[Many there are, who, when we speak of being dead to the law, imagine that we are enemies to good works, and that the Gospel which we preach tends to licentiousness. It is true, we do say, (and we speak only what the Scriptures speak,) that though the law is still in force as a rule of duty, we are free from it as a covenant of works; and that in consequence of being free from it, the believer has neither hopes nor fears arising from it. But are we therefore regardless of the interests of morality? Does not the Apostle himself say, that “he, through the law, was dead to the law?” Yet what does he conclude from this? That he might live as he pleased? No: he was, “dead to the law, that he might live unto God.” And then he repeats the same important truth; “I am crucified with Christ:” and again guards it against any similar misrepresentation, by shewing that the believer has a strength for obedience which no other person possesses, and motives for obedience which no other person feels. Let these two things be considered, and it will appear, that the Gospel, so far from militating against good works, is the only doctrine that secures the performance of them.

If this argument be not satisfactory, we ask the objector, What are those good works in which the declaimer about morality excels the believer? Yea, we ask, Whether they who renounce all dependence on their good works, be not the very people who arc universally censured on account of the strictness and holiness of their lives? Away then with your objections; and know, that if the Gospel be excellent as a system, it is yet more excellent as advancing the interests of morality.]

2.       Those who profess the Gospel—

[Religion consists not in the adoption of any creed, but in a radical change both of heart and life. The words before us sufficiently shew, that it is a matter of experience, and not of mere talk and profession. Hear the Apostle: “I am crucified with Christ;” “I live;” “Christ liveth in me;” “I live by faith;” “I live by faith of the Son of God, who loved me, and gave himself for me.” All this has its seat, not in the head, but in the heart. Know therefore that, in order to ascertain the real state of your souls, you must inquire, not what principles you have imbibed, but how they operate; and whether in these respects you resemble this holy Apostle? Beloved, we entreat and charge you in the name of our Lord Jesus Christ, not to deceive yourselves with respect to this matter. To form a just estimate of your state, you must examine whether you be really dead to the law, and dead to sin; and whether, by the almighty operation of the Spirit of God within you, you are enabled to live to the glory of our blessed Lord and Saviour? These are the true tests of vital religion; and, according as your experience accords with them or not, your state will ultimately be determined at the judgment-seat of Christ.]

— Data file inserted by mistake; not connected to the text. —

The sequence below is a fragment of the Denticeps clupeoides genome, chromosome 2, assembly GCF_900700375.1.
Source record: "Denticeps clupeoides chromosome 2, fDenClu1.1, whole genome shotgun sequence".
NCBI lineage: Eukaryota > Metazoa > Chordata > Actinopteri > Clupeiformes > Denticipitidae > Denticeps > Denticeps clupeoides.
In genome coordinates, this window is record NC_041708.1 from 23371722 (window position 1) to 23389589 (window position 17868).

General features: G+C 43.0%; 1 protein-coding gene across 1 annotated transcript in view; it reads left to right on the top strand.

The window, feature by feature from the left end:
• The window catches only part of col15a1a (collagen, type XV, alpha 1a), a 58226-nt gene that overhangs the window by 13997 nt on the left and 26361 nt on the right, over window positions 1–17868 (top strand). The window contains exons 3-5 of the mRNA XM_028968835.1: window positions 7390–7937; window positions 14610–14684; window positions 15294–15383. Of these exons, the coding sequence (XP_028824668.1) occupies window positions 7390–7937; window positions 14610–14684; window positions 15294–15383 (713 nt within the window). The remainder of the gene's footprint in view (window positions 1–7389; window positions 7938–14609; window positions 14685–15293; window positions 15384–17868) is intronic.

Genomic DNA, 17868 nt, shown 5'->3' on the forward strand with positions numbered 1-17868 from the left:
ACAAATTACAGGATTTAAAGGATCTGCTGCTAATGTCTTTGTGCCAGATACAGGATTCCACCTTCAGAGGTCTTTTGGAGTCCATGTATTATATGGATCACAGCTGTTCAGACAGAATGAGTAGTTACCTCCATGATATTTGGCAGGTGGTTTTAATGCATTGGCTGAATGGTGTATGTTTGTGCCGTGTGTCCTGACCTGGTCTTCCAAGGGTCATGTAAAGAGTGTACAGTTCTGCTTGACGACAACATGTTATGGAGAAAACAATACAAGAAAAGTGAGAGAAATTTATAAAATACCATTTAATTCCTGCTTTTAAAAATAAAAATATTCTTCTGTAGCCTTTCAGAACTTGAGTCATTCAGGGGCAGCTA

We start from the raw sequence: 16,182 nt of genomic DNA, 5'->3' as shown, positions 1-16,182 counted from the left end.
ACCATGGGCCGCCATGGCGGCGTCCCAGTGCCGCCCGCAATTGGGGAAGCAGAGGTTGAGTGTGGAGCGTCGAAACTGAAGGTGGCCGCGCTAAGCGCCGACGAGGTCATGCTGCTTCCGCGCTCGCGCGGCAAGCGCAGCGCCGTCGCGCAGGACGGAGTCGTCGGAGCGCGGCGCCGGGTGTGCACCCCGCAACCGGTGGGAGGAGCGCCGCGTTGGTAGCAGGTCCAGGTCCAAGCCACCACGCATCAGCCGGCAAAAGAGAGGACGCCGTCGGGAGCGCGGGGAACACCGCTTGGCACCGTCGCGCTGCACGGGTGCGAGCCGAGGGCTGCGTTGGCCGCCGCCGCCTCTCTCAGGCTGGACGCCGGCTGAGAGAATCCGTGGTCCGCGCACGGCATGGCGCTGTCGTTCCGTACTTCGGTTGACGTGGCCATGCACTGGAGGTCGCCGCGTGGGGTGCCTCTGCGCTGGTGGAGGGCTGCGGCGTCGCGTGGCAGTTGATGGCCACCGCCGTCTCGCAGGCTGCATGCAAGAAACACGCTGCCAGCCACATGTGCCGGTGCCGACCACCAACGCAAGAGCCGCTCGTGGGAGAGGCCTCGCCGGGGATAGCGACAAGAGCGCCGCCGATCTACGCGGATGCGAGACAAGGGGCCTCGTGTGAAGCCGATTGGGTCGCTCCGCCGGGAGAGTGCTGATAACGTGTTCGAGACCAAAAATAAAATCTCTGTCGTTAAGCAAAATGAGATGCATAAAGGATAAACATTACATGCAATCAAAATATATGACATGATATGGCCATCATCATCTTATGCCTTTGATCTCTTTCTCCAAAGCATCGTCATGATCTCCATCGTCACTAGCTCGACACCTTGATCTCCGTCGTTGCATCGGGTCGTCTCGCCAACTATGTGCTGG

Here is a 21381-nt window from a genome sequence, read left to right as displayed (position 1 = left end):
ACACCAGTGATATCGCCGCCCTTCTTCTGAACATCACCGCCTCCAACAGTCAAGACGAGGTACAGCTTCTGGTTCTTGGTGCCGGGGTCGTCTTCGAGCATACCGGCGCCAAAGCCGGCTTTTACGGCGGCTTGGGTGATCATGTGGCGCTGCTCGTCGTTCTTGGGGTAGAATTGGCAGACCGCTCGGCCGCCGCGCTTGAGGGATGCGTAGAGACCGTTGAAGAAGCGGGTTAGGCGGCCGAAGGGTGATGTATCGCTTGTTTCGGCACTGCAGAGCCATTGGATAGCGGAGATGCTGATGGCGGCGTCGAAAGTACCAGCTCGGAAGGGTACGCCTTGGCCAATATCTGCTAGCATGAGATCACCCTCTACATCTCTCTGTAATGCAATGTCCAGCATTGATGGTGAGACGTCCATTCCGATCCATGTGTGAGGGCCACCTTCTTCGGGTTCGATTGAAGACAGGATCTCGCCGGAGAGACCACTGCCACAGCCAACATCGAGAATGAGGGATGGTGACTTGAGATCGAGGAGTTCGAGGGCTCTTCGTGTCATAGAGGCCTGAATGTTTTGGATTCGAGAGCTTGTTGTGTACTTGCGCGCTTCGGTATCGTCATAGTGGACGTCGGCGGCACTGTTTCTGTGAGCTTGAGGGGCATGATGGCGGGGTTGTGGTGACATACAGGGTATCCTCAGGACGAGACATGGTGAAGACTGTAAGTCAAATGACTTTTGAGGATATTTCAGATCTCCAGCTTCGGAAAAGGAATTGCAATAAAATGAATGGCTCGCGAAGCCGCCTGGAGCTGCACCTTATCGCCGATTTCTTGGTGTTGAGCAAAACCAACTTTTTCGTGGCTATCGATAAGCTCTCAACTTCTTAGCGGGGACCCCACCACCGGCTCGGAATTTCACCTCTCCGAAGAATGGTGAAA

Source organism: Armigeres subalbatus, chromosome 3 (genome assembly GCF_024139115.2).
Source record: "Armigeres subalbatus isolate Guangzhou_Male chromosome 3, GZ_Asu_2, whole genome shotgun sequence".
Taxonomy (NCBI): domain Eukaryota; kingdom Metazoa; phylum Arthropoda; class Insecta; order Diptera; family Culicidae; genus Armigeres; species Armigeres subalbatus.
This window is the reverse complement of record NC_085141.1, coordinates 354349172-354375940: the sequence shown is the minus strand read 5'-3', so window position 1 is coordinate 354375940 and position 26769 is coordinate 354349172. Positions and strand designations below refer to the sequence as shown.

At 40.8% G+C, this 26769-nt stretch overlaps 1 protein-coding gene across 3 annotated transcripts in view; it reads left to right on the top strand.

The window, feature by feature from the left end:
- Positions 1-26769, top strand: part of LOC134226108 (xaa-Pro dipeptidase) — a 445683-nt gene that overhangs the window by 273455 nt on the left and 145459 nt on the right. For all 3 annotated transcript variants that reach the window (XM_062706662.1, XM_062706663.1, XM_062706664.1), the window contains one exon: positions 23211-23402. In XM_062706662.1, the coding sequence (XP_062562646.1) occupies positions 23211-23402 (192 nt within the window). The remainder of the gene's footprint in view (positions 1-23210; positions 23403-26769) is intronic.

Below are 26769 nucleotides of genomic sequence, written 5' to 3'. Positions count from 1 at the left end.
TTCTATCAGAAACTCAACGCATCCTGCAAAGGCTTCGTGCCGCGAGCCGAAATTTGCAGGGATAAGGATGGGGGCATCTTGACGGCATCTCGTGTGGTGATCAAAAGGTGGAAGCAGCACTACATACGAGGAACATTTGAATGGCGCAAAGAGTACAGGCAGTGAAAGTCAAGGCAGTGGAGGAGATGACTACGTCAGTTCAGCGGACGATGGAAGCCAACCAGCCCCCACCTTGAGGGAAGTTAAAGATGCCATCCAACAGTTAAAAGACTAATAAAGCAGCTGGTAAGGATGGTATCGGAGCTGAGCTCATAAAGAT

3.       Those who obey the Gospel—

[It appears to others, and may sometimes even to ourselves, a painful thing to experience a continual crucifixion. I confess, that the right eye being plucked out, and the right hand cut off, does imply a considerable degree of pain and self-denial. But we would ask, whether, in those seasons when the in-dwelling operation of Christ is plainly felt, and his unspeakable love in giving himself for you is distinctly seen, the exercise of self-denial be not both easy and pleasant? We ask, whether the joy arising from these discoveries do not far more than counterbalance any joy which you may be supposed to lose by abstaining from the gratifications of flesh and blood? We are sure that no difference of opinion can exist respecting these things, among those whose experience qualifies them to form a just judgment about them. We therefore hesitate not to say, “Be ye more and more crucified to the world and to sin:” “Live more and more by faith on the Son of God:” and let a sense of your personal obligations to him lead you to a more entire devotedness of yourselves to his service, till you are taken to serve him without ceasing in the world above.]